News & Events
The workshop and a banquet will be held at UCLA on July 19-20, 2013
This event will bring together former students, collaborators, and close colleagues of Chan's to reflect on how the field of intense laser and beam plasma interactions, including plasma based acceleration and the nonlinear optics of plasmas, has evolved in 30+ years and to discuss ideas for how to sustain this exciting field well into this century.
This event is jointly sponsored by the UCLA Department of Electrical Engineering and the UCLA Plasma Science Technology Institute.
Jan 2011 - UCLA Physics & Astronomy Annual Report 2009-2010
Viktor Decyk received the 2009 John Dawson Prize at the 21st International Conference on the Numerical Simulation of Plasma for pioneering advances to plasma physics obtained through simulation. Decyk was recognized "for his seminal contributions to the development of parallel algorithms for particle-in-cell simulations, for his subtraction technique, and for the body of work which has benefited from his PIC codes and software."
Ph.D. Student Ian Ellis was selected to be a Lawrence Scholar.
Oct 2010 - Plasma Sim Group awarded NSF MRI for $1.78M
The UCLA Physics & Astronomy Department is pleased to announce that the department’s Plasma Simulation Group (Warren B. Mori, Philip L. Pritchett, Scott A. Friedman, Tajendra V. Singh, Viktor K. Decyk) with support from the UCLA Institute for Digital Research and Education (IDRE), have been awarded a very competitive National Science Foundation major research instrumentation (MRI) grant for $1.78M, to build a 96-node dual core cluster based on general purpose graphical processing units. It will be called the Dawson 2 computer, and will function as a tool for making major advances in plasma-based accelerator and fusion energy research, as well as providing a resource for campus-wide efforts in implementing advanced architectures for computational based research. This is an essential step in allowing UCLA researchers to be able to compete at the cutting edge of computational based research. This award will have a significant impact on our research infrastructure. It has very positive implications for our programs in computation, student training, and helping guide the direction of frontier experiments in areas of critical scientific importance.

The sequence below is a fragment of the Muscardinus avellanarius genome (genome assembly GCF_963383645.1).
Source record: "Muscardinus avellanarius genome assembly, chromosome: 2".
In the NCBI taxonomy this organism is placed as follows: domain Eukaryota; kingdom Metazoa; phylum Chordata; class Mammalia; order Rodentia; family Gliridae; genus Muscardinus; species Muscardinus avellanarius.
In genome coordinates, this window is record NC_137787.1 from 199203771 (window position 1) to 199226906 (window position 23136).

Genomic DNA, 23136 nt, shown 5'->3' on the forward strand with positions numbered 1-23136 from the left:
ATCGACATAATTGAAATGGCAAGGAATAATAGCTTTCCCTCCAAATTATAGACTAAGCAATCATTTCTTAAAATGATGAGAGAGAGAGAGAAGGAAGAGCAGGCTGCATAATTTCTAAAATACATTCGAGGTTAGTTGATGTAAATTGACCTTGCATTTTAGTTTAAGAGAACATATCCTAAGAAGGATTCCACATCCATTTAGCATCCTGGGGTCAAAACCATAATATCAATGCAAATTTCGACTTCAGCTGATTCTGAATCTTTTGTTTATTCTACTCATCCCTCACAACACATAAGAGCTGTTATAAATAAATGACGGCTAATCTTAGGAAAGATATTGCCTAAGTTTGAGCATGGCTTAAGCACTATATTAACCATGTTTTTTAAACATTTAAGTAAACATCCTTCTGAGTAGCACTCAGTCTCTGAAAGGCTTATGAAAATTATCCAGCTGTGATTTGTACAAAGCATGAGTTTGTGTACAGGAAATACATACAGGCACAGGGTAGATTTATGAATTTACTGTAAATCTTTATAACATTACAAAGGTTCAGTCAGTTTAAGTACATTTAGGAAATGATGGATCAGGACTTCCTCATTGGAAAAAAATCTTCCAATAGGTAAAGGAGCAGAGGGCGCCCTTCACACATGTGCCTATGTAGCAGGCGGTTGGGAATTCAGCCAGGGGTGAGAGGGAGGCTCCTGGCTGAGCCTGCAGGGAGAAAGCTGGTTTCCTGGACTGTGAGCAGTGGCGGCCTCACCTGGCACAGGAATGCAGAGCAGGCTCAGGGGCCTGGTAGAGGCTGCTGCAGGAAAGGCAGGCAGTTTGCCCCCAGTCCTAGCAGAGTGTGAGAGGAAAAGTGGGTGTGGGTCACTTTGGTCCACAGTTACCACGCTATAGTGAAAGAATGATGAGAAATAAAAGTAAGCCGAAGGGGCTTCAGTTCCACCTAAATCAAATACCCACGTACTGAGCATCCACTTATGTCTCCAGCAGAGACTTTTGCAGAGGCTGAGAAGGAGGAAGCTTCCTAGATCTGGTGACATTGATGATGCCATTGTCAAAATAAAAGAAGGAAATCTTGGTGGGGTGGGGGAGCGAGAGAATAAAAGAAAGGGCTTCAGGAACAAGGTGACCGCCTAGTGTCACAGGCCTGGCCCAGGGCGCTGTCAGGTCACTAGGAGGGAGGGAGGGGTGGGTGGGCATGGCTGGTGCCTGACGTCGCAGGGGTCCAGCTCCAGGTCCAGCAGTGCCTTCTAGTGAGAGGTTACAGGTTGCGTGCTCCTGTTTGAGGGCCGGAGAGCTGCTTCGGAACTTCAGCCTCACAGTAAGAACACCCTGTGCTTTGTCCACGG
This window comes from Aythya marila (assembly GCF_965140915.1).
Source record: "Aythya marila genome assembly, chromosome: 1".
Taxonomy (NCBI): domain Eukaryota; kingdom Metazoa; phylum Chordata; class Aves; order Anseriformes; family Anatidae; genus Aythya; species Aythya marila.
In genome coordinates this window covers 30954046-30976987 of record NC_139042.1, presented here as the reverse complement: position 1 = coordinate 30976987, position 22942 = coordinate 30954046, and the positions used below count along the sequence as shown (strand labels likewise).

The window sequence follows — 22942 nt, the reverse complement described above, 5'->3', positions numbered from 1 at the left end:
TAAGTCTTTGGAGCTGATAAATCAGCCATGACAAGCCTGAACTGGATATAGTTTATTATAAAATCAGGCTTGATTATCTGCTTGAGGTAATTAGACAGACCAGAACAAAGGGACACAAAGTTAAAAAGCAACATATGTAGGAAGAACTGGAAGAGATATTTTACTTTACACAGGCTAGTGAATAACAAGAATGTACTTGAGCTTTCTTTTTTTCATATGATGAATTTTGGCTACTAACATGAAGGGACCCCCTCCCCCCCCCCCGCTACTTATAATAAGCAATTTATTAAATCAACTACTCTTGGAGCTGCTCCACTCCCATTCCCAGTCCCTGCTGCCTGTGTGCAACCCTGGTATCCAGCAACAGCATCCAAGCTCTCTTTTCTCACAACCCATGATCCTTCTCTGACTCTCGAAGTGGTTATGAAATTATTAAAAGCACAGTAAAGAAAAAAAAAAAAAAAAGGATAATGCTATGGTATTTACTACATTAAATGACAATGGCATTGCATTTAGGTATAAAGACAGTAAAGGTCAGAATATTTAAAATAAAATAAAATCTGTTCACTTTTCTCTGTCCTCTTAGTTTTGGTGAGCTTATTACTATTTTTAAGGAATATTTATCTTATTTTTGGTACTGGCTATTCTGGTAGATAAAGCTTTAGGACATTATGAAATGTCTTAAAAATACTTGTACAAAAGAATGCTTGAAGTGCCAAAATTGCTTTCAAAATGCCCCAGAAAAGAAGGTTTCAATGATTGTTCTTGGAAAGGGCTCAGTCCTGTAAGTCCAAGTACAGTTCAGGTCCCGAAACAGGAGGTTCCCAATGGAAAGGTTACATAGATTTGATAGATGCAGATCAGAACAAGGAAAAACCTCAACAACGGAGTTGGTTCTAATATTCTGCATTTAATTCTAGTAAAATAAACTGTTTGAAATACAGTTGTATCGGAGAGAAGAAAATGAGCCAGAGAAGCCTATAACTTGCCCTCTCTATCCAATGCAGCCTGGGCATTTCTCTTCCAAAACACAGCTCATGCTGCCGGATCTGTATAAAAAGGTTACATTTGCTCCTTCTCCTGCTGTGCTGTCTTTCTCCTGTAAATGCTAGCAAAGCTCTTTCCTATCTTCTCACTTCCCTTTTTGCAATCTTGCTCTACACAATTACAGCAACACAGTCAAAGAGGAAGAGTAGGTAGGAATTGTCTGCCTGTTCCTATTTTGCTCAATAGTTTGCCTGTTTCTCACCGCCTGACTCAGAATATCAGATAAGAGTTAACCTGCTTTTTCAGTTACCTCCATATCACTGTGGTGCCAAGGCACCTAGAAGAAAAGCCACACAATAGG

Project Summary: This is a proposal to build a 96-node dual quad core (768 i7 processors) cluster with 48 Nvidia Tesla units (192 GPUs). The network would be based on QDR Infiniband with full cross section bandwidth. Such a system would provide a peak speed in single precision of ~200TFLOPS and it would have the same memory bandwidth between nodes and between the GPU’s to the node. The cluster would be housed within the Institute for Digital Research and Education (IDRE). The cluster would have three main purposes. First, it would serve as a testbed for porting parallel particle-in-cell (PIC) codes used to study a variety of problems to GPU based systems. This experimentation could lead to parallel PIC algorithms that would run efficiently on future heterogeneous multi-core computers housed at large supercomputer centers. Second, if codes are successfully ported then the cluster will be an instrument for enabling breakthroughs in new particle accelerator technology, fusion energy, space plasmas, astrophysics, and basic plasma science. Third, the cluster will help to advance research and education in broad and diverse areas of Computational Science at UCLA.
Dec 2009 - UCLA Physics & Astronomy Annual Report 2008-09
A recent graduate of the UCLA Plasma Simulation Group, Dr. Chengkun Huang, received the 2007 Nicholas Metropolis Award. This is the best thesis prize given by the Division of Computational Physics within the American Physical Society. Two other recent graduates, Dr. Wei Lu and Dr. Michail Tzoufras, received the 2007 and 2009 John Dawson Thesis Prizes respectively. This is the best thesis award given in the area of plasma-based acceleration.